Division for Strings

#1

Just had this silly idea when trying to prepend a string to an existing one. When appending, one can do:

a  = "1"
a *= ",2" # "1,2"

Now, we could use division for prepending:

a  = "1"
a /= "0," # "0,1"

What do you think? Is this any good?

#2

/ doesn’t hold general rule that:

a *= ",2"  
# same as
a = a * ",2"

instead you get:

a /= "0,"  
# same as
a = "0," * a
#3

If we give division a meaning for strings, it’d likely be one that’s compatible with whatever * means for strings: https://github.com/JuliaLang/julia/pull/13411. In other words, it’d remove common subsequences in contrast to how * appends subsequences.

7 Likes
#4

I still don’t entirely hate that. It should error if the prefix/suffix doesn’t match.

#5

Why not use

a = "1"
a =* "0."  # same as a = "0." * a

This way you can have consistency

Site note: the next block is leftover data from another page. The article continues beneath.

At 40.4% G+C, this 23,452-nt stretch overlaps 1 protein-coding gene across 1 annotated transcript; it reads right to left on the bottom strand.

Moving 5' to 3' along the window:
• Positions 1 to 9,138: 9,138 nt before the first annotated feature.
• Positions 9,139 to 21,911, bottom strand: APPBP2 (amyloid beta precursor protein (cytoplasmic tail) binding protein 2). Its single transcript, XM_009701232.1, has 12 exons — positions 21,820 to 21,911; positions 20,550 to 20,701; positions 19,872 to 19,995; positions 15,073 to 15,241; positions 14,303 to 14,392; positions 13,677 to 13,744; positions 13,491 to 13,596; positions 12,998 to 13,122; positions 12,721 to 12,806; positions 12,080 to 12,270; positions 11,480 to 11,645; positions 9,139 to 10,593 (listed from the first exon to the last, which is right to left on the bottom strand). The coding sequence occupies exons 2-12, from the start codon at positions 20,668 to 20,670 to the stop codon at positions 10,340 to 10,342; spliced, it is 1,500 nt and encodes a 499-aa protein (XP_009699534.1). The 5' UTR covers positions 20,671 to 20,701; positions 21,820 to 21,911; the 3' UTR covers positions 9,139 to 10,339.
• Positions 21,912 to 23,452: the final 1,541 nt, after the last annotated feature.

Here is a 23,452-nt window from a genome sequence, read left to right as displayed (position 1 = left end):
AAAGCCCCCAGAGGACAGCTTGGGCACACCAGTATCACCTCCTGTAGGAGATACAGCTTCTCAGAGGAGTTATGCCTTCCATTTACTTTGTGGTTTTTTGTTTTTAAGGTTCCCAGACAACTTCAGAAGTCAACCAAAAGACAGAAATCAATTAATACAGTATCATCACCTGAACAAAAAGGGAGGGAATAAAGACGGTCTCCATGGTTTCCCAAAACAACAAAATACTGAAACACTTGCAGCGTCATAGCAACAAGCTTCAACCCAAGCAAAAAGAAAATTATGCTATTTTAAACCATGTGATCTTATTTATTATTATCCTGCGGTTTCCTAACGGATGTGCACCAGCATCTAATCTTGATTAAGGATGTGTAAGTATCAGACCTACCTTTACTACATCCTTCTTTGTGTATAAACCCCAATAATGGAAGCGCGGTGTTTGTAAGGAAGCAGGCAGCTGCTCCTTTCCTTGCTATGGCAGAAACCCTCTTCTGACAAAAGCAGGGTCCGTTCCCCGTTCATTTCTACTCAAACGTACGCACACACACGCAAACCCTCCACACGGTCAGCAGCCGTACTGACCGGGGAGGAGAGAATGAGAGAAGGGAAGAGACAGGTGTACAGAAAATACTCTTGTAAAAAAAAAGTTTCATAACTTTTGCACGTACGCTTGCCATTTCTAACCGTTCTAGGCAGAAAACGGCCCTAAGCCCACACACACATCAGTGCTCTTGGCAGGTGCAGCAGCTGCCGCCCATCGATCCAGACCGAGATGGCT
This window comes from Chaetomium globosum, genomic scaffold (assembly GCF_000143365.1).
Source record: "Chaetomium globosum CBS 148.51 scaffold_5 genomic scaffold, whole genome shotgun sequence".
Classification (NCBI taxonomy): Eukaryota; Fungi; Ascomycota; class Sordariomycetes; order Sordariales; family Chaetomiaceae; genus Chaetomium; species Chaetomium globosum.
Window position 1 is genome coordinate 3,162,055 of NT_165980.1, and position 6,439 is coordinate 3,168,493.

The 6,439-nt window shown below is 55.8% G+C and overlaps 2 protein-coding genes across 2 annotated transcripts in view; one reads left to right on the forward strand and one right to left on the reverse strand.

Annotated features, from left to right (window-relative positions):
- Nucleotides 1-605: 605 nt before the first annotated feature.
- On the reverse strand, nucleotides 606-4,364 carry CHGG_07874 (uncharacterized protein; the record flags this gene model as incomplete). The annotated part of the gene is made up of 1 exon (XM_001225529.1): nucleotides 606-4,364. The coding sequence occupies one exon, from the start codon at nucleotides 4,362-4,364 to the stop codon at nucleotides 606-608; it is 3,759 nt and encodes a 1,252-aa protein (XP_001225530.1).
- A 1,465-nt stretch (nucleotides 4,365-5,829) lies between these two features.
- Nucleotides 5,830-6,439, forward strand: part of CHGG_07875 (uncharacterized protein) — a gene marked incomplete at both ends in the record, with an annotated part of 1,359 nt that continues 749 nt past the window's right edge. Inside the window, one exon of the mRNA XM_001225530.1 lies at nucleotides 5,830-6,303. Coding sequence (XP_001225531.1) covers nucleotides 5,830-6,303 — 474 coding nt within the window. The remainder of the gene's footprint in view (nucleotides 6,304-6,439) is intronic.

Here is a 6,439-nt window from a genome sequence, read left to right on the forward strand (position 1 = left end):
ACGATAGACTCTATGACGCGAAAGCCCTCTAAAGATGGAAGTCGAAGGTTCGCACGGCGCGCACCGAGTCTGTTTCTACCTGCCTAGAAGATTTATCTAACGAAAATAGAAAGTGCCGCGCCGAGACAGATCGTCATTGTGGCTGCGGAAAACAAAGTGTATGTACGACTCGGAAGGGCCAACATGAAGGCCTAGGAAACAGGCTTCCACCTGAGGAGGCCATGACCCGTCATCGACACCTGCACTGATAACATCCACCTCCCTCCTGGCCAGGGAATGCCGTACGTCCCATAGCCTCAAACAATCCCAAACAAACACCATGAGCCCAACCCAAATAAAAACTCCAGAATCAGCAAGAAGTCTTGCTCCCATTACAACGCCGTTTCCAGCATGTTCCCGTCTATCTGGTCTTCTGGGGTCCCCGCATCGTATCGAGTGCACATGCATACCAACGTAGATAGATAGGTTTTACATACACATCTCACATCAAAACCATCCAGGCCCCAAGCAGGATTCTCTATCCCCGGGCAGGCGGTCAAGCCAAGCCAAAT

#6

Because there is no =*. There is no *= either in the sense of having a primitive, it just expands to * and assignment. Eg

julia> Meta.@lower a *= 1
:($(Expr(:thunk, CodeInfo(
    @ none within `top-level scope'
1 ─ %1 = a * 1
│        a = %1
└──      return %1
))))
#7

Being able to prepend a string in this way is very useful but division is entirely the wrong operator for the functionality. It’s easy enough to try out in your own code though.

julia> Base.:/(a::AbstractString, b::AbstractString) = b * a

julia> a = "a"
"a"

julia> a /= "b"
"ba"